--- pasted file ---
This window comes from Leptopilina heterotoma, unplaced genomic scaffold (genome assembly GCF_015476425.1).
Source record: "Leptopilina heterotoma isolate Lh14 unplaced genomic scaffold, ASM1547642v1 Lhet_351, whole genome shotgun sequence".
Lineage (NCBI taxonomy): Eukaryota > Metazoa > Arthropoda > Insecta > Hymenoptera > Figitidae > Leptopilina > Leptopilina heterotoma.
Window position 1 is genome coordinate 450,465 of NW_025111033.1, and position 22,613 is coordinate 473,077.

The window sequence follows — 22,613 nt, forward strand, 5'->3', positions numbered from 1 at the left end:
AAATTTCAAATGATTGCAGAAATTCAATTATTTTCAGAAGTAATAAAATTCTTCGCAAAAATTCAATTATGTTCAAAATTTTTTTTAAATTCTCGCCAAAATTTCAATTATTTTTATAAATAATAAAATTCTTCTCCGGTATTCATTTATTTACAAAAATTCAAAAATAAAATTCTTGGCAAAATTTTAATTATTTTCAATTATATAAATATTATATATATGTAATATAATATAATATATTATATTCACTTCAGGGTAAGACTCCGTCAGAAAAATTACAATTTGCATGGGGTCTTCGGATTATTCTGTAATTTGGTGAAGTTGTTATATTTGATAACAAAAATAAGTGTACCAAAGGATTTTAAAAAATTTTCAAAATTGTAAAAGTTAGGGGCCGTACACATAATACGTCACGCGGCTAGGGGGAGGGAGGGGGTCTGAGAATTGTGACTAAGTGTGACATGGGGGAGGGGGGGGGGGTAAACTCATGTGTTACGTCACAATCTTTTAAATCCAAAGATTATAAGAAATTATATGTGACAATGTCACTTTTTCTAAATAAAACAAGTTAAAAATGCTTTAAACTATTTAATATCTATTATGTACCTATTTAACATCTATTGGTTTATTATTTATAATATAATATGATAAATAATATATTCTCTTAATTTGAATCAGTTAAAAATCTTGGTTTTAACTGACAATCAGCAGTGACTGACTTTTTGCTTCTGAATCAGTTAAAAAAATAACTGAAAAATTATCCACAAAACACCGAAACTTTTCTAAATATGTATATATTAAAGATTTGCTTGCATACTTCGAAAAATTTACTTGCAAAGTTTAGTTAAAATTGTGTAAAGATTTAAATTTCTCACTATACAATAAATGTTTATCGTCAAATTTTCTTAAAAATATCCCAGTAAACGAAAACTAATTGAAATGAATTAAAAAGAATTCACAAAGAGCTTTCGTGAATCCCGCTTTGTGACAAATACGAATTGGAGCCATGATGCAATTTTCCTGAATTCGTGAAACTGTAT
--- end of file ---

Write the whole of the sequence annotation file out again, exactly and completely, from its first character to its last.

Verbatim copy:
This window comes from Leptopilina heterotoma, unplaced genomic scaffold (genome assembly GCF_015476425.1).
Source record: "Leptopilina heterotoma isolate Lh14 unplaced genomic scaffold, ASM1547642v1 Lhet_351, whole genome shotgun sequence".
Lineage (NCBI taxonomy): Eukaryota > Metazoa > Arthropoda > Insecta > Hymenoptera > Figitidae > Leptopilina > Leptopilina heterotoma.
Window position 1 is genome coordinate 450,465 of NW_025111033.1, and position 22,613 is coordinate 473,077.

The window sequence follows — 22,613 nt, forward strand, 5'->3', positions numbered from 1 at the left end:
AAATTTCAAATGATTGCAGAAATTCAATTATTTTCAGAAGTAATAAAATTCTTCGCAAAAATTCAATTATGTTCAAAATTTTTTTTAAATTCTCGCCAAAATTTCAATTATTTTTATAAATAATAAAATTCTTCTCCGGTATTCATTTATTTACAAAAATTCAAAAATAAAATTCTTGGCAAAATTTTAATTATTTTCAATTATATAAATATTATATATATGTAATATAATATAATATATTATATTCACTTCAGGGTAAGACTCCGTCAGAAAAATTACAATTTGCATGGGGTCTTCGGATTATTCTGTAATTTGGTGAAGTTGTTATATTTGATAACAAAAATAAGTGTACCAAAGGATTTTAAAAAATTTTCAAAATTGTAAAAGTTAGGGGCCGTACACATAATACGTCACGCGGCTAGGGGGAGGGAGGGGGTCTGAGAATTGTGACTAAGTGTGACATGGGGGAGGGGGGGGGGGTAAACTCATGTGTTACGTCACAATCTTTTAAATCCAAAGATTATAAGAAATTATATGTGACAATGTCACTTTTTCTAAATAAAACAAGTTAAAAATGCTTTAAACTATTTAATATCTATTATGTACCTATTTAACATCTATTGGTTTATTATTTATAATATAATATGATAAATAATATATTCTCTTAATTTGAATCAGTTAAAAATCTTGGTTTTAACTGACAATCAGCAGTGACTGACTTTTTGCTTCTGAATCAGTTAAAAAAATAACTGAAAAATTATCCACAAAACACCGAAACTTTTCTAAATATGTATATATTAAAGATTTGCTTGCATACTTCGAAAAATTTACTTGCAAAGTTTAGTTAAAATTGTGTAAAGATTTAAATTTCTCACTATACAATAAATGTTTATCGTCAAATTTTCTTAAAAATATCCCAGTAAACGAAAACTAATTGAAATGAATTAAAAAGAATTCACAAAGAGCTTTCGTGAATCCCGCTTTGTGACAAATACGAATTGGAGCCATGATGCAATTTTCCTGAATTCGTGAAACTGTAT